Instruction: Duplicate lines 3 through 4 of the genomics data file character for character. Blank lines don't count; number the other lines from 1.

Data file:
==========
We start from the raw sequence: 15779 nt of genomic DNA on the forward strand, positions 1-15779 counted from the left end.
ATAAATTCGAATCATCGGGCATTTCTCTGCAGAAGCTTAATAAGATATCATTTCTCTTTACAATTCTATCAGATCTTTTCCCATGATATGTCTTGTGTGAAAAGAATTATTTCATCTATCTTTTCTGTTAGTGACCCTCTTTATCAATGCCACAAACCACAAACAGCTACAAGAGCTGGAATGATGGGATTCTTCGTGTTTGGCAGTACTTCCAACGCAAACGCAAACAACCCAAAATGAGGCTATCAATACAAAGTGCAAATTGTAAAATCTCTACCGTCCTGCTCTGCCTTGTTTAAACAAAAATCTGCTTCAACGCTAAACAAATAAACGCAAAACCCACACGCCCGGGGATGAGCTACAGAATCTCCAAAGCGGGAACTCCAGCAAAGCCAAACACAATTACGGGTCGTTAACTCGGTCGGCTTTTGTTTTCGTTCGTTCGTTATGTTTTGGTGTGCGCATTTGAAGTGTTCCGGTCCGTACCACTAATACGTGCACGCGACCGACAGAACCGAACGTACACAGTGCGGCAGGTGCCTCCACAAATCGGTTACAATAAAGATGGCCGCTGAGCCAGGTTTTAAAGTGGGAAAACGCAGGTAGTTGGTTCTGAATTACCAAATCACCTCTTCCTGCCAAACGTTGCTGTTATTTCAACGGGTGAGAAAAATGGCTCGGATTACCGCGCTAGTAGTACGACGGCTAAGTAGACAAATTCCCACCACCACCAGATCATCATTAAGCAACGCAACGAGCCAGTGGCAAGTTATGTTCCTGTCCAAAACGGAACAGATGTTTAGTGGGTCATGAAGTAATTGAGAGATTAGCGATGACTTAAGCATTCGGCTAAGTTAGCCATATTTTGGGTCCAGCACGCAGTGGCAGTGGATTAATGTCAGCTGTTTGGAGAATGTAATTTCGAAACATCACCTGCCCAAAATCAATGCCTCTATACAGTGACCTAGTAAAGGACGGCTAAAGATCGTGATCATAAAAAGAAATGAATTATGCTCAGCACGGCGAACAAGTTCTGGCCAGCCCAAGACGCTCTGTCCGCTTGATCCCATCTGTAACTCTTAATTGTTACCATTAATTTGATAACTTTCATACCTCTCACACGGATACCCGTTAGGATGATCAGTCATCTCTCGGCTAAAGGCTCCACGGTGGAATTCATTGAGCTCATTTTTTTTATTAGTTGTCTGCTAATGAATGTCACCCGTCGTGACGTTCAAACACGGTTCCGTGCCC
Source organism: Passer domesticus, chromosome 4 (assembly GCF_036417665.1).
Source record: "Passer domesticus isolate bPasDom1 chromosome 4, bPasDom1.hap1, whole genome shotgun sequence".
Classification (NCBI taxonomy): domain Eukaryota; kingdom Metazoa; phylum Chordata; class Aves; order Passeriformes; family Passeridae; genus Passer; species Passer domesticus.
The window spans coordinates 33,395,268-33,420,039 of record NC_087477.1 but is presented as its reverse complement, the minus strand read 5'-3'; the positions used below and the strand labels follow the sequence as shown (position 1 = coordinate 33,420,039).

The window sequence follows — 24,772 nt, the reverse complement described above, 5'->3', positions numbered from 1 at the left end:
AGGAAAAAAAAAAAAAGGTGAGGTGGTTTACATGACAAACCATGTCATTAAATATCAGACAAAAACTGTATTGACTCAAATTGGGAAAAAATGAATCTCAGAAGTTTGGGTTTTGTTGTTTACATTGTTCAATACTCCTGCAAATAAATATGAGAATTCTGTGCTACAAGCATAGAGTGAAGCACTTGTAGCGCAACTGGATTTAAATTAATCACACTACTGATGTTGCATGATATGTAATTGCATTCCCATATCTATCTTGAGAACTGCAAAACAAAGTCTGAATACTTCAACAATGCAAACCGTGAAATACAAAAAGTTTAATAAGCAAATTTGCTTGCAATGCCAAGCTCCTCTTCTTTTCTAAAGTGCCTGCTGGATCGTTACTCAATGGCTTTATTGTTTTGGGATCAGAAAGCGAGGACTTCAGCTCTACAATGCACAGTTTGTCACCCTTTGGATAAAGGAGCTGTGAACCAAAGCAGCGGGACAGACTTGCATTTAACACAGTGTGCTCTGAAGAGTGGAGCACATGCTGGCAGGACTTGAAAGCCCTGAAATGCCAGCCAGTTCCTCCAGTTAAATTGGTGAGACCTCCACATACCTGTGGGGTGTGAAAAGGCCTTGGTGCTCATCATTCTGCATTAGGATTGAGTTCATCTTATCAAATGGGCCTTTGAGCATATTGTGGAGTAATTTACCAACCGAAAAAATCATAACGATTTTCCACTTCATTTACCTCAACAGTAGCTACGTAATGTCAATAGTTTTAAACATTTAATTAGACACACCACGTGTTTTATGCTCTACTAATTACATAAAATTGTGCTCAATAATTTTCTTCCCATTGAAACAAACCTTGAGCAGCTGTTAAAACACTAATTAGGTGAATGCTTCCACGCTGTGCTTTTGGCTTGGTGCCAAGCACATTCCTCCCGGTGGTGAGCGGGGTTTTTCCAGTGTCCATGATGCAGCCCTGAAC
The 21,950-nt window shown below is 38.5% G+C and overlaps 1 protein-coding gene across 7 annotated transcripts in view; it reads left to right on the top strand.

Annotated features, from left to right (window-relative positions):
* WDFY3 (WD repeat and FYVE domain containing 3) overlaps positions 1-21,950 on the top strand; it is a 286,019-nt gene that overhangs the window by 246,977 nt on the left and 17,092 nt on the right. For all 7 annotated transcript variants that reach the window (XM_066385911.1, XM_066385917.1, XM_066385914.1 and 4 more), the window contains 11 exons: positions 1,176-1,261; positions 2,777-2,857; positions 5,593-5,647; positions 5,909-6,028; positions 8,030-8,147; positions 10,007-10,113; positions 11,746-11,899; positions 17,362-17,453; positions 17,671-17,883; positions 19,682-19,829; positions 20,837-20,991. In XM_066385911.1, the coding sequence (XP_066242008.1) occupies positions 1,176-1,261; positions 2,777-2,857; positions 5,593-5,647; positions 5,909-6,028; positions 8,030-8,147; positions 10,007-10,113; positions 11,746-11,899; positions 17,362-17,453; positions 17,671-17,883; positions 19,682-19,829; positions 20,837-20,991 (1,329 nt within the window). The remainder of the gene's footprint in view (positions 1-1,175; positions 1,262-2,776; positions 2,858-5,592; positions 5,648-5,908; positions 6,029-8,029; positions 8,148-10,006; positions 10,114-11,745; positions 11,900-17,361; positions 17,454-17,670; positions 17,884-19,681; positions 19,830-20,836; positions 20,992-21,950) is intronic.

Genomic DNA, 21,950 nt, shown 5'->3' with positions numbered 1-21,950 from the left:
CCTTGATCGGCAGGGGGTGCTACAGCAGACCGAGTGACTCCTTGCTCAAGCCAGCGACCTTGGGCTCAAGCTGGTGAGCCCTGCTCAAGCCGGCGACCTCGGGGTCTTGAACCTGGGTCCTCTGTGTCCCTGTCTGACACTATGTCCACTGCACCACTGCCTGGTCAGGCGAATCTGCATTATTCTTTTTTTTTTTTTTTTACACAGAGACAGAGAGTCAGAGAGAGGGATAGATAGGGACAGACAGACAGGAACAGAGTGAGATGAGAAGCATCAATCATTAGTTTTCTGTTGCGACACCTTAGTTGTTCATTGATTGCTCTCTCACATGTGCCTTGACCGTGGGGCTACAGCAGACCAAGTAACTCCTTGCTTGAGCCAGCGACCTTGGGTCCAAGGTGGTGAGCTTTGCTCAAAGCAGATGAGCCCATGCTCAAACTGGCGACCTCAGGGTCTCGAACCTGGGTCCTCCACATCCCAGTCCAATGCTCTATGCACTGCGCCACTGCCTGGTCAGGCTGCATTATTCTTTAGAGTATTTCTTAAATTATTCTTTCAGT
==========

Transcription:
Source organism: Passer domesticus, chromosome 4 (assembly GCF_036417665.1).
Source record: "Passer domesticus isolate bPasDom1 chromosome 4, bPasDom1.hap1, whole genome shotgun sequence".